Ask an Astronomer
Over the last year or so, several people have asked me questions at workshop meetings. Some of them I've known the answer to, but most I've had to go away and find out about. Chances are, if one person has come up with a question, others would also be interested in the answer.
So, with this in mind, I thought that a new section in the newsletter might be a good idea. If you have a question (preferably an astronomy-related one!), however simple or difficult, just drop me an email and I'll see what I can find out.
Send your questions to me at m dot argo at physics dot org or write them down and pass them to me at meetings.
How does wind affect the telescope? Alan Banks (February 2005)
"I know the big dish can be parked if the weather is going to be particularly windy, but I assume like any telescope vibration can effect the steadiness of an image. Do the best results come when the wind is near zero, and at what wind speed do results become seriously impaired?"
When it is very windy you may notice the Lovell telescope is "parked" pointing directly up at the zenith. This is really a structural issue as the surface of the telescope presents quite a large sail area. If the wind catches it a lot of strain is put on the girders and the bearings which hold it up. This is a major limiting factor on how big radio telescopes can be built. Some telescopes are constructed inside giant "radomes" to minimise the effects of wind on the dish. Again this is not practical for very large telescopes, although it was suggested that one be constructed around the Lovell and painted yellow to represent the Sun in the Spaced Out project!
For the telescopes controlled from Jodrell Bank, the wind alarms in the control room start to sound at speeds of around 30 mph. At this point observations are restricted to elevations above about 40 degrees. Once the wind speed increases to about 40 mph the telescopes are generally parked.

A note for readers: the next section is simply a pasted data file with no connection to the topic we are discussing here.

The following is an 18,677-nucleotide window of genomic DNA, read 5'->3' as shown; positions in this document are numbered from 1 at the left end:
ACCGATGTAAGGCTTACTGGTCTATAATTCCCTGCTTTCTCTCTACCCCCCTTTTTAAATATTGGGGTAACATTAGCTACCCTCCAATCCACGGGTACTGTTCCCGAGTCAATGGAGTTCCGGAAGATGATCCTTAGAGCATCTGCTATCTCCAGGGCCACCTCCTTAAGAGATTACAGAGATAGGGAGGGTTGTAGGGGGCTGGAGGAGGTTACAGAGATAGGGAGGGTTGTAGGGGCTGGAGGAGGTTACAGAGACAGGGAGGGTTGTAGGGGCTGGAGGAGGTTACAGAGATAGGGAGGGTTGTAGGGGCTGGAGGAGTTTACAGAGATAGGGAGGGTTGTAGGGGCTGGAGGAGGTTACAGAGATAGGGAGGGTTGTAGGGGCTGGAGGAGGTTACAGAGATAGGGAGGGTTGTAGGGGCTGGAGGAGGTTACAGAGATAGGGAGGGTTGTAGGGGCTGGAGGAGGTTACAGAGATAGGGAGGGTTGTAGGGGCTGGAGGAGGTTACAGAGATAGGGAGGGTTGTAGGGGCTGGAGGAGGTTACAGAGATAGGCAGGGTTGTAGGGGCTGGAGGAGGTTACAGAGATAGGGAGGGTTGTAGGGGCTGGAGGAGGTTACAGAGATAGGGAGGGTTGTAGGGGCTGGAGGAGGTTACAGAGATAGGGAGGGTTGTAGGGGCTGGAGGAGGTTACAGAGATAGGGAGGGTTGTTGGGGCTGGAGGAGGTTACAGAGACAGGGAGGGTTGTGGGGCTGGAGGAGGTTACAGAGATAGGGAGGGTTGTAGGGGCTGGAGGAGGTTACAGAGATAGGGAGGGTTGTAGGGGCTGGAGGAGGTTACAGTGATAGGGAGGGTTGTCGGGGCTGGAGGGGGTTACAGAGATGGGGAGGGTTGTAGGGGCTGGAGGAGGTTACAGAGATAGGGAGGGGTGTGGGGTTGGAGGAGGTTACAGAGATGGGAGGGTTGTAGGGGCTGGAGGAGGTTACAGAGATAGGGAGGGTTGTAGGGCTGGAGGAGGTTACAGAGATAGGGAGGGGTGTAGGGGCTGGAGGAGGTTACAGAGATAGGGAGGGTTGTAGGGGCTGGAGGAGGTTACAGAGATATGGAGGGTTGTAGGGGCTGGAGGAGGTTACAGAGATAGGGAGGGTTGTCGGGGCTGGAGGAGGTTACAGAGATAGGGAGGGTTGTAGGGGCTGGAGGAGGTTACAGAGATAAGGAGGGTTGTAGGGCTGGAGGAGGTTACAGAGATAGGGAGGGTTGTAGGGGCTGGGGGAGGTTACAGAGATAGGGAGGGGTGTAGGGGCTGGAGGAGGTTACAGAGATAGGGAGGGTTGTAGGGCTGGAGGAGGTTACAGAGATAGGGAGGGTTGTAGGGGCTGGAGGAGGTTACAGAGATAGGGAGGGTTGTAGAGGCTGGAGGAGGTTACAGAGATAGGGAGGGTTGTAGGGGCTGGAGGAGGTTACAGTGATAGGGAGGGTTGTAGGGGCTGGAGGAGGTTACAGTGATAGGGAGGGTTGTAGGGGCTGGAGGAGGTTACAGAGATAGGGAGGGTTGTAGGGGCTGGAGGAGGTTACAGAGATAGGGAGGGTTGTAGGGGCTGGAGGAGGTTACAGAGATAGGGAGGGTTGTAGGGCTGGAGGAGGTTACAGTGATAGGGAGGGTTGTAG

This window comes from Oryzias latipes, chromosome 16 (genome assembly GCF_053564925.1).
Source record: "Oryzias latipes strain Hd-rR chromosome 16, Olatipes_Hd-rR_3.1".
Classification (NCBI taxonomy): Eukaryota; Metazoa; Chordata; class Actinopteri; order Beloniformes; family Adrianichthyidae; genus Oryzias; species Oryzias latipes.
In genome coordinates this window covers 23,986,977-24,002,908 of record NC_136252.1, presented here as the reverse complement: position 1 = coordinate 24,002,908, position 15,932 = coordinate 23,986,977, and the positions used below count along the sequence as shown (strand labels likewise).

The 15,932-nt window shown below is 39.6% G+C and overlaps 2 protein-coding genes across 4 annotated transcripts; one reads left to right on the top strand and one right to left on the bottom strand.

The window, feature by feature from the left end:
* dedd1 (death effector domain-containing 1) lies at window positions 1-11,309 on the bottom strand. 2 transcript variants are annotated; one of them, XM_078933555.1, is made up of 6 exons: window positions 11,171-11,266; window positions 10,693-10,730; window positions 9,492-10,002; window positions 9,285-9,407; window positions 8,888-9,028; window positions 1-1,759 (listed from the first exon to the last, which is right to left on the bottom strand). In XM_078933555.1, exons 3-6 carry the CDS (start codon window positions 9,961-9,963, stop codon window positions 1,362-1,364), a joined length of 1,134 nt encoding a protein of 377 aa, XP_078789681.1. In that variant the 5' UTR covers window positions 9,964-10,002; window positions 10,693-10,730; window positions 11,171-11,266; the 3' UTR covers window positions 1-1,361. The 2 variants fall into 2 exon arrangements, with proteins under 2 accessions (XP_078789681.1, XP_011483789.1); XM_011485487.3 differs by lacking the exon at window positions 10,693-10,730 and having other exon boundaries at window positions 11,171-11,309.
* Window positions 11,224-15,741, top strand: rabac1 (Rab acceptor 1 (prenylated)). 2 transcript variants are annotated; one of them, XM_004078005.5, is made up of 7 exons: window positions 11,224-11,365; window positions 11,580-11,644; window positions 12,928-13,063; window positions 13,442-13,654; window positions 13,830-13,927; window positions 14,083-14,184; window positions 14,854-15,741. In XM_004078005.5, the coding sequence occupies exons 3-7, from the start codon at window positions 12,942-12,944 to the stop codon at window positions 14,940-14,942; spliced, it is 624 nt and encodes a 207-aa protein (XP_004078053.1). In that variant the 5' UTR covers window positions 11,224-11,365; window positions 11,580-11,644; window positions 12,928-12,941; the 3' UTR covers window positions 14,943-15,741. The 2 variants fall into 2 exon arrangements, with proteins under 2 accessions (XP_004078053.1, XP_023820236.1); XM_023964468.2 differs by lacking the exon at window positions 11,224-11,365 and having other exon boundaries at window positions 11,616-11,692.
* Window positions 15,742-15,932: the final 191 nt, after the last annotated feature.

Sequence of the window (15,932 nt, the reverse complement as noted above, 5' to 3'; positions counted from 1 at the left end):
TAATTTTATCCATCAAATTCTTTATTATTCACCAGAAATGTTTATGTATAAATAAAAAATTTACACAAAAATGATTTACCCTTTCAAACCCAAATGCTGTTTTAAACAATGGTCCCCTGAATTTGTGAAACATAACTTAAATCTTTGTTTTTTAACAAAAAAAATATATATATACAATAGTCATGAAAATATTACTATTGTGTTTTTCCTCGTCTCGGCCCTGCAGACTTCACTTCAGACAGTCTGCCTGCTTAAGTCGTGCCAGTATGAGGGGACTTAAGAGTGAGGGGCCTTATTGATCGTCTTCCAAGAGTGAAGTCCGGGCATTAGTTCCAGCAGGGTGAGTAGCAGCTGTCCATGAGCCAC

In terms of image stability, you have to consider the "beam" of the telescope. If you picture the telescope as a transmitter rather than a receiver, the beam is the cone of radio waves that would be sent out into space. The two situations are in fact mathematically identical. If your telescope is moving around enough that the beam is shifting more than the resolution (which is about 11 arcminutes for the Lovell at a typical wavelength of 21 cm) then your image will appear blurred, just as in an optical telescope. A (very rough) back-of-the-envelope calculation shows that for the Lovell telescope a movement of about 15 cm at the focus box would be required to shift the beam by one full beamwidth on the sky. This is quite a big shift, and not the sort of movement that is allowed to occur.
Another issue arises when you link up telescopes as interferometers. If the separations between your telescopes are large enough then, even if they all point at the same object, you have different bits of atmosphere above each antenna. This causes problems as different amounts of atmosphere at different temperatures (for example) affect the signal differently. One effect of this is that observations at certain frequencies can only be made near solar minimum since solar activity affects the ionosphere which, in turn, affects the path of radio waves passing through it.
Does heavy rain and in particular hail cause a problem?
In short, yes. Snow can cause problems as well, for more than one reason. As it settles on the surface it prevents some of the radio waves from reflecting up to the receivers, so the signal drops. If the telescope is pointing low enough and enough snow collects on the surface it can also put strain on the gears. During heavy snow some years ago, a telescope that had been in one position for a while was moved to point at another patch of sky. As it moved, the snow that had collected on what now became the upper side of the surface fell of and hit the bottom edge. The combined mass of all the snow was too much for the gears and the telescope fell over, destroying part of the mount in the process.
Do passing trains effect the results?
Not by vibrations, no. But the increased radio frequency interference (RFI) from all the mobile phones is a problem.
With thanks to Andy Howson